Mother of Rancho Cordova student with autism alleges teacher restrained and struck her son

Daniel Hunt/

A Rancho Cordova parent has accused a teacher of using an “illegal restraint” on her 5-year-old nonverbal autistic son earlier this month and physically assaulting him in the process.

Ebone McNeal said in a Facebook post Thursday that she was notified her son had been placed in a restraint and “struck across the face” by a teacher. She said was alerted to the incident by the superintendent after an aide reported it two days later.

“Nothing was immediately reported as required by law,” McNeal said in a social media post. “So my son was subjected to being around this abuser for multiple day’s (sic) after she harmed him.”

The Folsom Cordova Unified School District said in a statement emailed to The Sacramento Bee that the incident was under investigation.

“We want the family and the community to know that we are deeply concerned by the allegations brought forth and that we want to stay in close communication with the family,” said Angela Griffin, a spokesperson for the district. “Our concern is for their son to have a safe and welcoming learning environment where he can thrive. FCUSD takes student safety very seriously and does not tolerate the type of alleged conduct that has been reported.”

McNeal said she met with district and school officials but was provided with little information of the incident during the meeting.

“Nobody gave me any information really,” she said on social media. “I emailed and requested a copy of reports from the incident and got no response. Now the lawyer from the school district is calling me asking me to sit down.”

Griffin said the district received an “alarming report” on Sept. 13 and immediately put the teacher on administrative leave. An investigation is underway but, since it is a personnel matter, the district said it was limited on the details it would release.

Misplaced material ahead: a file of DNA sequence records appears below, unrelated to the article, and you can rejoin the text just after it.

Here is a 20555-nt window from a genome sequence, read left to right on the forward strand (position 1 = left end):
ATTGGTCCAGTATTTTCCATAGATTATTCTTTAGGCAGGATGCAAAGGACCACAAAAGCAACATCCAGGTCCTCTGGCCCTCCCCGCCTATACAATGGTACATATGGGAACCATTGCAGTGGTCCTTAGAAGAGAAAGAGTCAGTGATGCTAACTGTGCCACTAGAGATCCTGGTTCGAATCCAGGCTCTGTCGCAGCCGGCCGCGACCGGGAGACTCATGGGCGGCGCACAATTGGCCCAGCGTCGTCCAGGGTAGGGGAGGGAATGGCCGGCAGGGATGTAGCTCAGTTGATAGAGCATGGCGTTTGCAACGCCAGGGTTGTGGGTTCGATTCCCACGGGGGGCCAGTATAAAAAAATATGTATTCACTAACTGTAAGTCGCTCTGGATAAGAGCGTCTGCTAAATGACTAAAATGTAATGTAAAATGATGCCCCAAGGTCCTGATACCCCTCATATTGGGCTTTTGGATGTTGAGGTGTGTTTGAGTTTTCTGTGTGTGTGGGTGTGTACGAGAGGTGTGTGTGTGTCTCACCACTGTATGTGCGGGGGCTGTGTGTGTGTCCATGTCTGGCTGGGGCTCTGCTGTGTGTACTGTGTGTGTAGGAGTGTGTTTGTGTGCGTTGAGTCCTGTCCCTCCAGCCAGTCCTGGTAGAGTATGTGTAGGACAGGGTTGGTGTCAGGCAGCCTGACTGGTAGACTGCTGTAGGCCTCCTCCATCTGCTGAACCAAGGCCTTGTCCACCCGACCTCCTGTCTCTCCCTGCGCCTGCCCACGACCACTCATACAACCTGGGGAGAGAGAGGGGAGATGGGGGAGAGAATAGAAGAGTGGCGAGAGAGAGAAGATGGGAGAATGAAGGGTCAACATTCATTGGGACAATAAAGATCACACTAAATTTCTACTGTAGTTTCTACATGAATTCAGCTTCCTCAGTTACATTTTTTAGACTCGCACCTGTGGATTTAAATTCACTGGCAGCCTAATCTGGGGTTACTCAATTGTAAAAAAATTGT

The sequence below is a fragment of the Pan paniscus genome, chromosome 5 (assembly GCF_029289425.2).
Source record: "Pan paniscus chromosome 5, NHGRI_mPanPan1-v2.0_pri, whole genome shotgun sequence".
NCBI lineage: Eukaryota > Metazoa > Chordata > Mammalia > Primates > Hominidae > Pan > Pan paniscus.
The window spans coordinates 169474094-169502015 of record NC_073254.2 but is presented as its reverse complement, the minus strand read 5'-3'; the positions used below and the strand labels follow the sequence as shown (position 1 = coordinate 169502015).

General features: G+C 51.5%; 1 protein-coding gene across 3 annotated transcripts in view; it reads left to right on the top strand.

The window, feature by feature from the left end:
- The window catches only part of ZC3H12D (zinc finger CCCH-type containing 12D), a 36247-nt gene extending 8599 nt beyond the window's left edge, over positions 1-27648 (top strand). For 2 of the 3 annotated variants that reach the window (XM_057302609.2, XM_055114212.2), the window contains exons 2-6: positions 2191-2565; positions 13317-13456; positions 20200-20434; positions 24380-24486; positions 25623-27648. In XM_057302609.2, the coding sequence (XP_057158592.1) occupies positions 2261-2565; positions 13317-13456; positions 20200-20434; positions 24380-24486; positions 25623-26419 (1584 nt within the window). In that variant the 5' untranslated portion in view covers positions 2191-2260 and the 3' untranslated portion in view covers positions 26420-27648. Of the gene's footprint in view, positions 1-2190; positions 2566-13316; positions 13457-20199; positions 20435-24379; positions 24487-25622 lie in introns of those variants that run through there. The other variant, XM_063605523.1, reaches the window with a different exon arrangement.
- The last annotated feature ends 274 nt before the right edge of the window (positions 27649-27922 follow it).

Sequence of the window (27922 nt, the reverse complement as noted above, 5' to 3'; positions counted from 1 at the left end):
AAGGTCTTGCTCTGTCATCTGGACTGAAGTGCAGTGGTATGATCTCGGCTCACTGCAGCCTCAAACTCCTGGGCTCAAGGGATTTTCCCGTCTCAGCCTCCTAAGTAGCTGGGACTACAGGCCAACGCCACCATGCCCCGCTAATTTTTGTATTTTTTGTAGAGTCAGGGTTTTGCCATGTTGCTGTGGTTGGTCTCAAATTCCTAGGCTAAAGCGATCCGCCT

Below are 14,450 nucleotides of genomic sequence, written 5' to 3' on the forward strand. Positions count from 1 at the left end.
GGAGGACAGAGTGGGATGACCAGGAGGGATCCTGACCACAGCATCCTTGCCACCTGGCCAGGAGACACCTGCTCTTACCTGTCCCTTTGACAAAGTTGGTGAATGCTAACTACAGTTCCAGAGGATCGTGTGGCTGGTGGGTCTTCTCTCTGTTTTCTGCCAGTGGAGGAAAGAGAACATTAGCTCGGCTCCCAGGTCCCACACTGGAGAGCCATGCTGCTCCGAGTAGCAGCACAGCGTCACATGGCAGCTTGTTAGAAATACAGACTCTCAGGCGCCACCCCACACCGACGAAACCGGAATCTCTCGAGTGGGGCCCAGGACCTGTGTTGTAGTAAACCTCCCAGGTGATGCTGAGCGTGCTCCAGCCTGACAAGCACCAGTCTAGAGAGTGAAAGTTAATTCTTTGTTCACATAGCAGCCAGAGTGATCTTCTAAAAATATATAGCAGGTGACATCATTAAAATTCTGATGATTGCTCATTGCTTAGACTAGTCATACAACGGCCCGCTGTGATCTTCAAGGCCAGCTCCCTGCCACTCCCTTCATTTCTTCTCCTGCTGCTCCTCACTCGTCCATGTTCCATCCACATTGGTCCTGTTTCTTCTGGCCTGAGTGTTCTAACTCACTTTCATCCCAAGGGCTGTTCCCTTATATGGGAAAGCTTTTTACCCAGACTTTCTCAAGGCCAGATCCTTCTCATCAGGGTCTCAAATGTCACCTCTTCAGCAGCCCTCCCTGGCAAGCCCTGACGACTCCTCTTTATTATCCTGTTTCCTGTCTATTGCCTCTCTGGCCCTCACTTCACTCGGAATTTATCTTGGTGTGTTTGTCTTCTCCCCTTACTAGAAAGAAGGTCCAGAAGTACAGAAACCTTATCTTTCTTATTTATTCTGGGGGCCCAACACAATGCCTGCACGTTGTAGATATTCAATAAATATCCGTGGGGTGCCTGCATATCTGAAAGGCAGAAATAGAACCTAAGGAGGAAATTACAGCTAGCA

District officials, as well as the student’s individualized education program, or IEP, team, met with the family on Sept. 15 “to formulate a plan for the student’s classroom placement and additional supports to address their well-being,” she added.

In an interview with The Bee, McNeal said she was told that the teacher was “holding him down on the ground kind of like a bear hug.”

She said school officials did not explain the circumstances leading up to the confrontation.

McNeal held a news conference outside Williamson Elementary School in Rancho Cordova on Monday morning, demanding the teacher be fired.

“My main concern is that she gets arrested and charged, and fired from the school district and never works with children again,” she said.

Her son, a kindergartner, is recovering from the incident, she said.

“I can’t physically ask him, so I’m just taking his communication cues and making sure he’s OK,” McNeal said. “I don’t know the internal turmoil he’s going through having to be around her those last few days.”

Restraints are expressly prohibited in California schools unless the student poses an imminent danger to themselves or others. Even in that case, school staff are not permitted to put pressure on a student’s back, put their body weight on them or use any kind of tool that could restrict the student’s breathing, according to the National Association of State Boards of Education.

In 2018, a 13-year-old boy died after being held in a prone restraint by school staff for more than an hour. School officials at Guiding Hands School in El Dorado Hills were later indicted by a grand jury and charged with involuntary manslaughter by the El Dorado County District Attorney’s Office.

The El Dorado Hills school permanently closed following the boy’s death.